In the town of Paradise, we find a secluded park to devour our lunch before heading to Whitefish Point. The Whitefish Point Road ends at the lighthouse and museum on Whitefish Point which apparently, was a dangerous spot for ship traffic as it traversed into Lake Superior from Lake Huron. Therefore, Whitefish Point Lighthouse was the first lighthouse built on Lake Superior and now houses the Great Lakes Shipwreck Museum. The day has turned dark, cloudy and sports a cold breeze off the lake making one shiver while pulling the inadequate outer garments more tightly around oneself. By 3 p.m., we are ready to begin the 2 ½ hour drive back to our yurt at Au Train. A stop in Paradise to buy gas for $5.50 per gallon is a shock to the wallet. Gas is about a dollar a gallon more here than in Minnesota, but it is the only gas station around so unless we want to push, I guess we have to pay it.

One of lower falls at Tahquamenon Falls

Back “home,” we build a roaring fire, cook super, and relax in the glow and warmth of the flames.

WhiteFish Point Lighthouse and Shipwreck Museum

Trip to Upper Peninsula, Michigan, Day 3

Chapel Falls

There is no set time on Monday, July 11 for getting up. It is so nice to just relax. Amazingly, the constant road traffic ceases during the night and all is quiet. We arise around 7 a.m. after a fairly comfortable night. Our first task is making breakfast. The plan is to have pancakes made over the tiny camp stove. We now have fuel to put in it but realize it will be a challenge to pour fuel from a 12×6 can into a ½” diameter hole without pouring most of it on the ground. Dave fashions a makeshift funnel out of tin foil. Even with our fabricated tool, we spill a good portion into the fire pit before we get the stove full. But the next challenge, in spite of the stove working for us last evening, is that it will not hold pressure. The only “oil” we have is butter so Dave tries lubricating the plunger with our “I Can’t Believe It’s Not Butter.” But in spite of pumping and pumping, it will not maintain a seal. As a last resort, he is forced to build a fire with wood in the cooking grill to crispy burn our pancakes. They are rubbery on the outside and not quite done on the inside. It turns out to be a very meager sad breakfast.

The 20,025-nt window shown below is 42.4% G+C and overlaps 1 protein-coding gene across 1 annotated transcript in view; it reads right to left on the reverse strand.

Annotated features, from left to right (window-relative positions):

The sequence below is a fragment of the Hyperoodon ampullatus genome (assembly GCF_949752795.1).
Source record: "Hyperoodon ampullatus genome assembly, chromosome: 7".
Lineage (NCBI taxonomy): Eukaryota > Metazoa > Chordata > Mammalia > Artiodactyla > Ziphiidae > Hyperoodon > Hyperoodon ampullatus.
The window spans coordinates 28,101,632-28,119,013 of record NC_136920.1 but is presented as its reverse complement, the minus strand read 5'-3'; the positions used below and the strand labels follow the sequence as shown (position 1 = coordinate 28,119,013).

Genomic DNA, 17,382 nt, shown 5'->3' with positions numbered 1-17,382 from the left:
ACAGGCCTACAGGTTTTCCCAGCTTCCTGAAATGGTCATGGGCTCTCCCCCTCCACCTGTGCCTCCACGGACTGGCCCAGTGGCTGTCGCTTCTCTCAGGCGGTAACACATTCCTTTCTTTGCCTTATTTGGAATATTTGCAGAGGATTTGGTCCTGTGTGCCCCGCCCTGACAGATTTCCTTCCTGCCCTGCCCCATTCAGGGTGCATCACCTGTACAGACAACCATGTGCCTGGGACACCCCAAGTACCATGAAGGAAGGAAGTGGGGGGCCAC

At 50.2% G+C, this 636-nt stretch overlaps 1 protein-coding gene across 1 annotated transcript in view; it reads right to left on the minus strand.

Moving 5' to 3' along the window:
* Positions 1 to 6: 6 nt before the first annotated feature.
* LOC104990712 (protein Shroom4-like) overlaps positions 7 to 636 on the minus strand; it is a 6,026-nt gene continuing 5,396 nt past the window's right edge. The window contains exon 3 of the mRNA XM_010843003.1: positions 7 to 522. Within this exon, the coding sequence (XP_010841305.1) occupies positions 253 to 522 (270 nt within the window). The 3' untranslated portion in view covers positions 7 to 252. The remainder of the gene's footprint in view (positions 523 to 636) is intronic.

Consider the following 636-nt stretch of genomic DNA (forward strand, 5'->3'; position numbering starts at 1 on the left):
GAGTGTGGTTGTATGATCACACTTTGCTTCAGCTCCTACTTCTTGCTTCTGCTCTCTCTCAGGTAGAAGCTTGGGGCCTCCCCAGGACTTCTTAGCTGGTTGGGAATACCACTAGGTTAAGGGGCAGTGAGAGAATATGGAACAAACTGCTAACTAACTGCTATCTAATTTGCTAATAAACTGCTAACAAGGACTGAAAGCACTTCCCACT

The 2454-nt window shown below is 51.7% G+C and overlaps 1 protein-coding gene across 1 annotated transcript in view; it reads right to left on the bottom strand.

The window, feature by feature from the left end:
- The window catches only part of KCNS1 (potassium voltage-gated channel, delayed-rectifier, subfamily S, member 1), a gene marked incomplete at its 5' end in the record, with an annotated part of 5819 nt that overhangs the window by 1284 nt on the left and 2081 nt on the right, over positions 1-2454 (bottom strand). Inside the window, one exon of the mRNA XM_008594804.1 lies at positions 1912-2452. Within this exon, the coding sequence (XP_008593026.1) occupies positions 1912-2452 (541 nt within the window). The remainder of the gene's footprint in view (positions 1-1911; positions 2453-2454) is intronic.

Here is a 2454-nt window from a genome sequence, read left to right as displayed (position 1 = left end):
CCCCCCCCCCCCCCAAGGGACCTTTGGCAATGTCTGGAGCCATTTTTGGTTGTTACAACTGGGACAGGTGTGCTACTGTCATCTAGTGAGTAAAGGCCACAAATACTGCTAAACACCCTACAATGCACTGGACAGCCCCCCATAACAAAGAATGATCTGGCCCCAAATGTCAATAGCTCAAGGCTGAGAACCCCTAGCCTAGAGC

A search of the hardware store later that morning for 3-in-1 oil for the stove plunger yields, “We haven’t been able to get that for over six months.” What is this shortage of strange and random things here lately? We resort to 10W30 car oil which I carry around in my trunk. Dave is able to light the stove one more time after returning to the campground but then it again refuses to hold any pressure. Time to hold a memorial service for this 20 + year old piece of camping equipment.

Our next item on the itinerary today is to drive to three separate falls around Munising. The Munising Falls is right in town just a short distance off H58 so our plan is to stop there first. I need to spy Washington Ave and have Dave follow it to the hospital and the parking lot should be right across from the hospital. I do catch a glimpse of Washington Ave but the sign runs parallel with the road we are on, so I assume that H58 switched over to Washington Ave there. But we drive and drive with no sign of a hospital or Munising Falls. After many miles have passed, I realize we are almost to Chapel Falls which was to be our last stop of the day. Oh well, might as well start backwards.